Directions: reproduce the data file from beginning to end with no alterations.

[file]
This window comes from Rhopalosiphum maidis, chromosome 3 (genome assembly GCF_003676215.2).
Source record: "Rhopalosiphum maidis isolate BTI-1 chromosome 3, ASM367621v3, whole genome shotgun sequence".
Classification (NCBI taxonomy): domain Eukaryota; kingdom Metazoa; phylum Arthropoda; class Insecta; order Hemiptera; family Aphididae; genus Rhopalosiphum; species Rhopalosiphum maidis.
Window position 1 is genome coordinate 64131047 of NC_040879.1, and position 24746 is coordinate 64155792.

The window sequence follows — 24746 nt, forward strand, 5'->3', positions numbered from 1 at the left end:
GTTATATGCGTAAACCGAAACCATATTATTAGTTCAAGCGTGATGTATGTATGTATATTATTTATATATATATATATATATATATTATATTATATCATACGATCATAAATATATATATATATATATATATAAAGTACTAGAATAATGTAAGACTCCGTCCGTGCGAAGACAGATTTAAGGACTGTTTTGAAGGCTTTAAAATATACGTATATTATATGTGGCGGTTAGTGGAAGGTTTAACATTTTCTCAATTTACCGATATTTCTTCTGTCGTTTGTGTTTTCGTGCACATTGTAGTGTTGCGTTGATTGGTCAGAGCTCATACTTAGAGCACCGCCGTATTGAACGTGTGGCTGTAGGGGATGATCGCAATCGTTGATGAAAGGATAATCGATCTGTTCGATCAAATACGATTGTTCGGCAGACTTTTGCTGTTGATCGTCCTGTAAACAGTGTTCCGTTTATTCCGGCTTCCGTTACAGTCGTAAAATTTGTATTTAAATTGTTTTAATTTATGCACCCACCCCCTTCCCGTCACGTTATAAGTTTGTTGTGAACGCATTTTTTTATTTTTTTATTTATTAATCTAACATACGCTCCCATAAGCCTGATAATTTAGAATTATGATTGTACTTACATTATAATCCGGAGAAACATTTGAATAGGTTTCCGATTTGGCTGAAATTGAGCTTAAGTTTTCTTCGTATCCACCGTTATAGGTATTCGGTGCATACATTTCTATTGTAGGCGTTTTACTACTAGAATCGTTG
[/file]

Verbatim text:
This window comes from Rhopalosiphum maidis, chromosome 3 (genome assembly GCF_003676215.2).
Source record: "Rhopalosiphum maidis isolate BTI-1 chromosome 3, ASM367621v3, whole genome shotgun sequence".
Classification (NCBI taxonomy): domain Eukaryota; kingdom Metazoa; phylum Arthropoda; class Insecta; order Hemiptera; family Aphididae; genus Rhopalosiphum; species Rhopalosiphum maidis.
Window position 1 is genome coordinate 64131047 of NC_040879.1, and position 24746 is coordinate 64155792.

The window sequence follows — 24746 nt, forward strand, 5'->3', positions numbered from 1 at the left end:
GTTATATGCGTAAACCGAAACCATATTATTAGTTCAAGCGTGATGTATGTATGTATATTATTTATATATATATATATATATATATTATATTATATCATACGATCATAAATATATATATATATATATATATAAAGTACTAGAATAATGTAAGACTCCGTCCGTGCGAAGACAGATTTAAGGACTGTTTTGAAGGCTTTAAAATATACGTATATTATATGTGGCGGTTAGTGGAAGGTTTAACATTTTCTCAATTTACCGATATTTCTTCTGTCGTTTGTGTTTTCGTGCACATTGTAGTGTTGCGTTGATTGGTCAGAGCTCATACTTAGAGCACCGCCGTATTGAACGTGTGGCTGTAGGGGATGATCGCAATCGTTGATGAAAGGATAATCGATCTGTTCGATCAAATACGATTGTTCGGCAGACTTTTGCTGTTGATCGTCCTGTAAACAGTGTTCCGTTTATTCCGGCTTCCGTTACAGTCGTAAAATTTGTATTTAAATTGTTTTAATTTATGCACCCACCCCCTTCCCGTCACGTTATAAGTTTGTTGTGAACGCATTTTTTTATTTTTTTATTTATTAATCTAACATACGCTCCCATAAGCCTGATAATTTAGAATTATGATTGTACTTACATTATAATCCGGAGAAACATTTGAATAGGTTTCCGATTTGGCTGAAATTGAGCTTAAGTTTTCTTCGTATCCACCGTTATAGGTATTCGGTGCATACATTTCTATTGTAGGCGTTTTACTACTAGAATCGTTG